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New types of medicines need new regulatory approaches

Original Article

As physicians, we are excited by new medical advances undreamed of only a few decades ago.

Scientists are now creating advanced and truly individualized medicines that work with a person’s unique set of bodily components, such as DNA. Many of these new medicines – “biologic” drugs – are much more complicated than previous generations of medicines.

Biologics are large, complex molecules, produced by genetic engineering techniques and manufactured by living cells. The everyday drugs that we are all familiar with, such as aspirin, are small in molecular weight and made by chemical reactions. Mixing the same chemicals in the same way always gives the same predictable outcome.

In comparison, biologics are not the result of a chemical reaction but are “grown” in cells biologically engineered for this purpose.

As a result, biologic drugs grown using different cell lines or different manufacturing processes are not identical. They are variants of the original drug, each containing different contaminants produced by the living cells used in the production process.

These unavoidable contaminants can cause different allergic (immune) responses. On average, biologic drugs cost more than $1 billion and often take more than 10 years to be created and tested before they are available for patient use.

Now that some patents on some older biologic drugs are expiring, generic pharmaceutical companies are looking to enter the market with variant products, similar to the original, innovative drug. These new drug versions would open the market to competition and cost savings.

But because the replicated variant drugs – called “follow-on biologic” or “biosimilar” drugs – aren’t identical to the original drug, they are not true generic or “bioidentical” drugs.

In reality, these drugs should be called “biodifferent” because it is the differences and not the similarities that concern us.

In response to this new class of drugs, Congress is considering ways to appropriately create new Food and Drug Administration approval pathways for follow-on biologics.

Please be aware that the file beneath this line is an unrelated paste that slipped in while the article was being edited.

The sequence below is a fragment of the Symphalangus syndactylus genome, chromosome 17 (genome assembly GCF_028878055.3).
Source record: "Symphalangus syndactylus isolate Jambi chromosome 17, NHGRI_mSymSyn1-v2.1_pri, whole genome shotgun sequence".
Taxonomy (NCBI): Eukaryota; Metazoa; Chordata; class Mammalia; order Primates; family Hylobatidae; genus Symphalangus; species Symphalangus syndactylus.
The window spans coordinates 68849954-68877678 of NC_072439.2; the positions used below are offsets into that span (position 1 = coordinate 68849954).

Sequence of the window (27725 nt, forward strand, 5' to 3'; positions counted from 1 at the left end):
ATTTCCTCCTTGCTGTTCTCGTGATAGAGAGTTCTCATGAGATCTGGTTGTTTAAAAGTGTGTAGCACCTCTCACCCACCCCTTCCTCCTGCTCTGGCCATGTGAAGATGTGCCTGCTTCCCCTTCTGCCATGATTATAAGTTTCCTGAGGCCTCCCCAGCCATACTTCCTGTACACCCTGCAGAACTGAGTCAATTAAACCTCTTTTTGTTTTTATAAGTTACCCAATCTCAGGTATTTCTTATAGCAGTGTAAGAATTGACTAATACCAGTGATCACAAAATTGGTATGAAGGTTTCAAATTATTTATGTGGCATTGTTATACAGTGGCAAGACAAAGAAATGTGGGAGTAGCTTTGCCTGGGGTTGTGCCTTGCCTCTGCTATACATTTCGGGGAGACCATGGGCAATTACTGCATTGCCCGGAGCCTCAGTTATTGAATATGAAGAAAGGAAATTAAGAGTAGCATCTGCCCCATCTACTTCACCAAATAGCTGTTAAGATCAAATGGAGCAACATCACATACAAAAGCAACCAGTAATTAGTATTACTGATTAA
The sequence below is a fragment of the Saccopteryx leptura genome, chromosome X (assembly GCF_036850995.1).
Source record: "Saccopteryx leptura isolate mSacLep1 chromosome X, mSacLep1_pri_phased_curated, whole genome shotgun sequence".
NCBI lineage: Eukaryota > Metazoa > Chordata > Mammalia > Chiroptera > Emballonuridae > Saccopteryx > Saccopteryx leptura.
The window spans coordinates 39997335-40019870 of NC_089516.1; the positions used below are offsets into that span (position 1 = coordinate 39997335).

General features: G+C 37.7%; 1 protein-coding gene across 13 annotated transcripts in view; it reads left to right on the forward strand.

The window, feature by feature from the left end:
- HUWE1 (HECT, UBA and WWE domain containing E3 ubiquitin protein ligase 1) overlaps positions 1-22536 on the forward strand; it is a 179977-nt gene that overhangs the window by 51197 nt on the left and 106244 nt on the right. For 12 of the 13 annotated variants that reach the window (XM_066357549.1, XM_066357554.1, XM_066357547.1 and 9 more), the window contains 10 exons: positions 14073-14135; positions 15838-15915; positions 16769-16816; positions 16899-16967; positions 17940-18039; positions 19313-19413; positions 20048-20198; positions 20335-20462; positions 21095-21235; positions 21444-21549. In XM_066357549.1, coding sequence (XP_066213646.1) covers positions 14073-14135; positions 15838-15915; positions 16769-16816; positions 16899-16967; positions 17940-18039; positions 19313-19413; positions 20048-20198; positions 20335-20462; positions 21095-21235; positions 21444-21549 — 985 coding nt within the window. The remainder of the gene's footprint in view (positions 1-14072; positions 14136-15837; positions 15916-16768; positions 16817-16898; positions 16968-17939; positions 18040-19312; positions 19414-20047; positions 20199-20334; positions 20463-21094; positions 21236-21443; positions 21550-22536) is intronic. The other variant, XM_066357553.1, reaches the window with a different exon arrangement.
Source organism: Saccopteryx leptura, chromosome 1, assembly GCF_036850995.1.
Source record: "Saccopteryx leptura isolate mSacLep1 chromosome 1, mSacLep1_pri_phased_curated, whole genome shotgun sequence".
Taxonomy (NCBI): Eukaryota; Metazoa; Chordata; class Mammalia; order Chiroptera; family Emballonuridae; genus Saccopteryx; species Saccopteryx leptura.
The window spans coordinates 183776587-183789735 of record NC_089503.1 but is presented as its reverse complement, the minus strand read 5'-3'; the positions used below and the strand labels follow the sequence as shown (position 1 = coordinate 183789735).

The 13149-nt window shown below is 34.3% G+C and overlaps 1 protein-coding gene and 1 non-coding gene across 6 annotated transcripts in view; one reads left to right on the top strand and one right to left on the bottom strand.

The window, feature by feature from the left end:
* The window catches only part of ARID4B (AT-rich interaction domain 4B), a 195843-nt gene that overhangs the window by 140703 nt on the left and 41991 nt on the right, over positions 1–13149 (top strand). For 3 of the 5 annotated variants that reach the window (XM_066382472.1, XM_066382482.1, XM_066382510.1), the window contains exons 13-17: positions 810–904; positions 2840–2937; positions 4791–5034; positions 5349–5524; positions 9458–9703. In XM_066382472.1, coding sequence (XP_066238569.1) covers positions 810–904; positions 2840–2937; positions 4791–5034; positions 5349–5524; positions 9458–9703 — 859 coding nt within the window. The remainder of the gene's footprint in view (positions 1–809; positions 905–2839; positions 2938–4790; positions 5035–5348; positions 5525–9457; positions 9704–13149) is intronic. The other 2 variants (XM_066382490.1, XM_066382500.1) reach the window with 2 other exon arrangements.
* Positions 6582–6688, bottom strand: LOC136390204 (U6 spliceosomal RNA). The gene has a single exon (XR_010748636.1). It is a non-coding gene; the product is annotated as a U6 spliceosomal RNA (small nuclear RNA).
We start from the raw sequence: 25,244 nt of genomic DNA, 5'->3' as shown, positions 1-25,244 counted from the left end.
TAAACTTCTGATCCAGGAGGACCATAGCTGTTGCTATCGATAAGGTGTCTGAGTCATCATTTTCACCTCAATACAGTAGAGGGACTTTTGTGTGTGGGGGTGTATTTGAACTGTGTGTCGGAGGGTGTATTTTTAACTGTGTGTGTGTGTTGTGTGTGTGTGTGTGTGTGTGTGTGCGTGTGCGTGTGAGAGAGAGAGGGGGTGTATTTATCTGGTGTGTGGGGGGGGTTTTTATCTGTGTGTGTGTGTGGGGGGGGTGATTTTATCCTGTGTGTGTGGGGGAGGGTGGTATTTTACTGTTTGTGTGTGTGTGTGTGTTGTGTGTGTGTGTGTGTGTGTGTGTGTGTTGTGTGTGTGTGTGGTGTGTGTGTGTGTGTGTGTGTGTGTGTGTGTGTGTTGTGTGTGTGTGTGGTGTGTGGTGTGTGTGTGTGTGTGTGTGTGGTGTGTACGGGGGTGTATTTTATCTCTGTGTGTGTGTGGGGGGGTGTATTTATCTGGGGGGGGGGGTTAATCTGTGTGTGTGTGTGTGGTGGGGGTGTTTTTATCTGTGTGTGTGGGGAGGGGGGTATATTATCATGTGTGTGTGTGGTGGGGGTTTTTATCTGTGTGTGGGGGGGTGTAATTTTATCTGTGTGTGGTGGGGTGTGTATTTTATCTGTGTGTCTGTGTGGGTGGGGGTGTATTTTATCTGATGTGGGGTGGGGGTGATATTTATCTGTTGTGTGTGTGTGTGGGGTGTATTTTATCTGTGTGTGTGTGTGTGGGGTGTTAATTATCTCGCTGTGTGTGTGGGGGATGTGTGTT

Rep. Henry Waxman, D-Calif., has introduced HR 1427; Washington Congressman Jay Inslee, D-Bainbridge Island, is one of the sponsors of HR 1548.

Both bills recognize the difference between older and simpler generic drugs and the newer, much more complicated biologics. But they take significantly different approaches to testing drug risks and to providing incentives for future innovation and intellectual property protection.

The Waxman approach essentially acknowledges that a follow-on biologic is not identical to the innovator drug. But it considers a follow-on drug to be “close enough” to the innovator drug and, therefore, would allow for an abbreviated, less thorough drug-approval process than used with the original medicine. The intent would be to save money and speed introduction of the new drug.

In contrast, HR 1548’s approach would require more clinical testing and monitoring of the risks and efficacy of the follow-on biologics, a process that has been successfully adopted by the European Union.

The approval process is important because seemingly small differences in drugs can cause very significant adverse events in the body. Because biologics are hugely complex entities, predicting the risks and effectiveness of follow-on biologics is impossible.

For example, a biologic form of erythropoietin (a hormone stimulating production of red blood cells) is available in the United States and Europe. Despite the complete cooperation of the two companies producing the medicine, the products aren’t identical. Slight differences caused different and sometimes devastating immune responses in the European version.

Every moment of a physician’s working day is devoted to helping patients live healthier lives and to treating their ailments more safely and effectively. What is “close enough” for government work in Waxman’s bill might not be close enough for our patients. Because of the greater diversity of possible treatments, biologics require more highly individualized care. The physician and the patient are partners in the appropriate use of these new medicines.

Government agencies can’t predict the future any better than anybody else and, by definition, can’t predict innovation. The FDA is therefore often behind the times in dealing with any new class of drugs.

We believe the Inslee bill would better enhance development of these innovative drugs; Congress should act quickly to enact it. It’s the better approach to helping patients access these promising medical treatments.

Robert J. Cihak, M.D., of Brier in Snohomish County, is a senior fellow in medicine at the Discovery Institute. Richard Dolinar, M.D., is a private practice clinical endocrinologist in Phoenix, Ariz., and a senior fellow in health care policy at The Heartland Institute.

Dr. Robert J. Cihak, M.D.

Robert J. Cihak, M.D., was born in Yankton, South Dakota. He received his Bachelor's Degree from the University of Notre Dame, Indiana, where he studied under the philosopher Eric Voegelin. He earned an M.D. degree at Harvard Medical School (1962-66), and did postgraduate medical training and academic work as a surgical intern at Stanford Medical Center (1966-67), diagnostic radiology resident at the Massachusetts General Hospital (MGH) in Boston (1967-70) and Assistant Professor of Radiology, U. New Mexico Medical School, Albuquerque, (1970-71). He then practiced diagnostic radiology in Aberdeen Washington until his retirement in 1994.